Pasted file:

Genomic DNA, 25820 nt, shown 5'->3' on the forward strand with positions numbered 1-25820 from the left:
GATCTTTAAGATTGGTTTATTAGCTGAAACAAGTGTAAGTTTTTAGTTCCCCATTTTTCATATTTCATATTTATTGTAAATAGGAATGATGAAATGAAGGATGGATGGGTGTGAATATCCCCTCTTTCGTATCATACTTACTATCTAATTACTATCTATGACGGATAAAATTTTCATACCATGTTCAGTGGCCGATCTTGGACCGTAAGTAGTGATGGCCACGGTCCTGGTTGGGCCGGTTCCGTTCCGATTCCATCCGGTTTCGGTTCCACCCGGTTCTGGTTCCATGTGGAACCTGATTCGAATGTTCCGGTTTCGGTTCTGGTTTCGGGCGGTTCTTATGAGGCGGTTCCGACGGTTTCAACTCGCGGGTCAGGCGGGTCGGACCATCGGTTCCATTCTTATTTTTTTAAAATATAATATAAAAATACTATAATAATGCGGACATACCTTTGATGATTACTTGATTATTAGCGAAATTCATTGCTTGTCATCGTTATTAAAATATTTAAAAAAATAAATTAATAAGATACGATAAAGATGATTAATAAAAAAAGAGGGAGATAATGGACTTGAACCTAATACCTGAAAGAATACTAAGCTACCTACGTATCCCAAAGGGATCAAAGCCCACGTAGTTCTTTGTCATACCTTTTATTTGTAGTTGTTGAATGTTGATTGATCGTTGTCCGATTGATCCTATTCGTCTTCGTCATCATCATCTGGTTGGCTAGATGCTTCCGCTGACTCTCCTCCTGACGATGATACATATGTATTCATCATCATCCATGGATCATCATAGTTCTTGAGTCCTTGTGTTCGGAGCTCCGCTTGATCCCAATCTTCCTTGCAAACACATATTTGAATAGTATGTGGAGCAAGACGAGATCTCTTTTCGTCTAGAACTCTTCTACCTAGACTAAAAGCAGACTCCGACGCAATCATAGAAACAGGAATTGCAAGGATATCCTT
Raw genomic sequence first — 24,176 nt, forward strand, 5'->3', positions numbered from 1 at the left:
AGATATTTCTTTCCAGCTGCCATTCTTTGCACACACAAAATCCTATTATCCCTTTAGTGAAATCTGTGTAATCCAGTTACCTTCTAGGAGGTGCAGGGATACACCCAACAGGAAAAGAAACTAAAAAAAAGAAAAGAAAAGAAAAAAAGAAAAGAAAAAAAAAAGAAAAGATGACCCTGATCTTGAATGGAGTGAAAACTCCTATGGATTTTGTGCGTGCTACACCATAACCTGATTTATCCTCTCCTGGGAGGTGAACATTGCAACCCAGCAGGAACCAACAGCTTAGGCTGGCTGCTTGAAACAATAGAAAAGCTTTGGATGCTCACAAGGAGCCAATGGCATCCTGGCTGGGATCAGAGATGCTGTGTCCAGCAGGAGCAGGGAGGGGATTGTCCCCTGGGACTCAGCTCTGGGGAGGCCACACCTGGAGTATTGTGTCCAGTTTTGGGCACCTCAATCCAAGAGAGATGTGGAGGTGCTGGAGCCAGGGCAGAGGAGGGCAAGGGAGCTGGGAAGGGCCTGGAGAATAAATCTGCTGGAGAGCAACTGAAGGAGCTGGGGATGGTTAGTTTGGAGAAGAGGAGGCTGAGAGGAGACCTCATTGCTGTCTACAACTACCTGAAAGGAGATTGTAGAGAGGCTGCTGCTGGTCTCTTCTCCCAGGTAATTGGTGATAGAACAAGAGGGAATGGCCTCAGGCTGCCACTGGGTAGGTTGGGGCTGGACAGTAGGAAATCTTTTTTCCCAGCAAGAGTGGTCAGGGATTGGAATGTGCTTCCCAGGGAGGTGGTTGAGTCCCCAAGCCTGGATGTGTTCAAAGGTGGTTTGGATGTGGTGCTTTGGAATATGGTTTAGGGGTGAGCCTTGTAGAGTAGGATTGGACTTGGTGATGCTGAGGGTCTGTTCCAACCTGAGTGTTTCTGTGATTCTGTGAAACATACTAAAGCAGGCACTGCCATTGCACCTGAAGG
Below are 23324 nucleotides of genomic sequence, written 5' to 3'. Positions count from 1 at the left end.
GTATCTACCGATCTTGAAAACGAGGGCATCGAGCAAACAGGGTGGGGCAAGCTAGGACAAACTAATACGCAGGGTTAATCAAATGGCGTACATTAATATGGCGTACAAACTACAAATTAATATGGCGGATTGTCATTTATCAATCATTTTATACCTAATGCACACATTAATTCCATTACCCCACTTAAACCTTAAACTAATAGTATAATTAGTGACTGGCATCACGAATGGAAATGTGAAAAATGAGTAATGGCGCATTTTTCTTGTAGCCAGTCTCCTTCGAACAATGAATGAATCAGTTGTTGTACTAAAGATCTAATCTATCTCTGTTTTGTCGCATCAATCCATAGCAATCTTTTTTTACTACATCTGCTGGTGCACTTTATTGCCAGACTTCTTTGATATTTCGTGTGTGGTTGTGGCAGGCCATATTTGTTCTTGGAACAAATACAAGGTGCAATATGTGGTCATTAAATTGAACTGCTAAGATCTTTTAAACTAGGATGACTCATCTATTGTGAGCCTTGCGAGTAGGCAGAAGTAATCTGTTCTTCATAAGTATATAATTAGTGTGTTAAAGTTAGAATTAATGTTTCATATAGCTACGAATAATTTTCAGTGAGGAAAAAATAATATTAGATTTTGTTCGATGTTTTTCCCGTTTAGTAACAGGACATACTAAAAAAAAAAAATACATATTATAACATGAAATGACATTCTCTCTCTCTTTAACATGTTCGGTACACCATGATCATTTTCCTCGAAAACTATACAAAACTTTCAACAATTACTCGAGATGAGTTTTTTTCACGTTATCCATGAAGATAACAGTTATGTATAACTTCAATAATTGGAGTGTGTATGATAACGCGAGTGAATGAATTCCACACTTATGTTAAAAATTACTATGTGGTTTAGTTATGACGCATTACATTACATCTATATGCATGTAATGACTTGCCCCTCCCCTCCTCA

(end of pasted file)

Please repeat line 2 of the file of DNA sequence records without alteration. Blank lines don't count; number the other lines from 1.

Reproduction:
GATCTTTAAGATTGGTTTATTAGCTGAAACAAGTGTAAGTTTTTAGTTCCCCATTTTTCATATTTCATATTTATTGTAAATAGGAATGATGAAATGAAGGATGGATGGGTGTGAATATCCCCTCTTTCGTATCATACTTACTATCTAATTACTATCTATGACGGATAAAATTTTCATACCATGTTCAGTGGCCGATCTTGGACCGTAAGTAGTGATGGCCACGGTCCTGGTTGGGCCGGTTCCGTTCCGATTCCATCCGGTTTCGGTTCCACCCGGTTCTGGTTCCATGTGGAACCTGATTCGAATGTTCCGGTTTCGGTTCTGGTTTCGGGCGGTTCTTATGAGGCGGTTCCGACGGTTTCAACTCGCGGGTCAGGCGGGTCGGACCATCGGTTCCATTCTTATTTTTTTAAAATATAATATAAAAATACTATAATAATGCGGACATACCTTTGATGATTACTTGATTATTAGCGAAATTCATTGCTTGTCATCGTTATTAAAATATTTAAAAAAATAAATTAATAAGATACGATAAAGATGATTAATAAAAAAAGAGGGAGATAATGGACTTGAACCTAATACCTGAAAGAATACTAAGCTACCTACGTATCCCAAAGGGATCAAAGCCCACGTAGTTCTTTGTCATACCTTTTATTTGTAGTTGTTGAATGTTGATTGATCGTTGTCCGATTGATCCTATTCGTCTTCGTCATCATCATCTGGTTGGCTAGATGCTTCCGCTGACTCTCCTCCTGACGATGATACATATGTATTCATCATCATCCATGGATCATCATAGTTCTTGAGTCCTTGTGTTCGGAGCTCCGCTTGATCCCAATCTTCCTTGCAAACACATATTTGAATAGTATGTGGAGCAAGACGAGATCTCTTTTCGTCTAGAACTCTTCTACCTAGACTAAAAGCAGACTCCGACGCAATCATAGAAACAGGAATTGCAAGGATATCCTT